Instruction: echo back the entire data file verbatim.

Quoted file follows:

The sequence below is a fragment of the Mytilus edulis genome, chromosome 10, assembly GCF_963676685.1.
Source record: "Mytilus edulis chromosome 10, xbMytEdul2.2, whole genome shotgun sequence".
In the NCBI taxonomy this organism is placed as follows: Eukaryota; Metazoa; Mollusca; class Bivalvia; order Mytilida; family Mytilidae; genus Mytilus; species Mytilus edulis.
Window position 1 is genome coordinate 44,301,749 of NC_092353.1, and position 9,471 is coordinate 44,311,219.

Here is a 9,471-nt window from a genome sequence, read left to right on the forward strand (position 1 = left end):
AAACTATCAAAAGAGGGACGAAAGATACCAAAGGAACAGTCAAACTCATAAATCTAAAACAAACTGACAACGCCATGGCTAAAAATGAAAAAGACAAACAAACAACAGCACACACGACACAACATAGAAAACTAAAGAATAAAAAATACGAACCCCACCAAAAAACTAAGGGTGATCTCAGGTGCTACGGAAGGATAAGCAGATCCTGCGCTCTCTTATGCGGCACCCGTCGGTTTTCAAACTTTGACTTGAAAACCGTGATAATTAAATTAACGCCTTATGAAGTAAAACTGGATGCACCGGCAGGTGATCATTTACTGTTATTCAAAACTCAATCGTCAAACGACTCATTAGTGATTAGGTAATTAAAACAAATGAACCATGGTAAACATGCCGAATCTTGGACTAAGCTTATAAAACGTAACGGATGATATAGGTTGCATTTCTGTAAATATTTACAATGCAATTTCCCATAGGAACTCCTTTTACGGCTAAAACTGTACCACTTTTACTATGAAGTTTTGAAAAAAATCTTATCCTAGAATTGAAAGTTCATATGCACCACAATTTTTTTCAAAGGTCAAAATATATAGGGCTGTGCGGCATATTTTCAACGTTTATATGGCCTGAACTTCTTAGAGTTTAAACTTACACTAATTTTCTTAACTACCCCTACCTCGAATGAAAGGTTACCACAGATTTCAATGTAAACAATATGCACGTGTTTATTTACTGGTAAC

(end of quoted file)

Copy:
The sequence below is a fragment of the Mytilus edulis genome, chromosome 10, assembly GCF_963676685.1.
Source record: "Mytilus edulis chromosome 10, xbMytEdul2.2, whole genome shotgun sequence".
In the NCBI taxonomy this organism is placed as follows: Eukaryota; Metazoa; Mollusca; class Bivalvia; order Mytilida; family Mytilidae; genus Mytilus; species Mytilus edulis.
Window position 1 is genome coordinate 44,301,749 of NC_092353.1, and position 9,471 is coordinate 44,311,219.

Here is a 9,471-nt window from a genome sequence, read left to right on the forward strand (position 1 = left end):
AAACTATCAAAAGAGGGACGAAAGATACCAAAGGAACAGTCAAACTCATAAATCTAAAACAAACTGACAACGCCATGGCTAAAAATGAAAAAGACAAACAAACAACAGCACACACGACACAACATAGAAAACTAAAGAATAAAAAATACGAACCCCACCAAAAAACTAAGGGTGATCTCAGGTGCTACGGAAGGATAAGCAGATCCTGCGCTCTCTTATGCGGCACCCGTCGGTTTTCAAACTTTGACTTGAAAACCGTGATAATTAAATTAACGCCTTATGAAGTAAAACTGGATGCACCGGCAGGTGATCATTTACTGTTATTCAAAACTCAATCGTCAAACGACTCATTAGTGATTAGGTAATTAAAACAAATGAACCATGGTAAACATGCCGAATCTTGGACTAAGCTTATAAAACGTAACGGATGATATAGGTTGCATTTCTGTAAATATTTACAATGCAATTTCCCATAGGAACTCCTTTTACGGCTAAAACTGTACCACTTTTACTATGAAGTTTTGAAAAAAATCTTATCCTAGAATTGAAAGTTCATATGCACCACAATTTTTTTCAAAGGTCAAAATATATAGGGCTGTGCGGCATATTTTCAACGTTTATATGGCCTGAACTTCTTAGAGTTTAAACTTACACTAATTTTCTTAACTACCCCTACCTCGAATGAAAGGTTACCACAGATTTCAATGTAAACAATATGCACGTGTTTATTTACTGGTAAC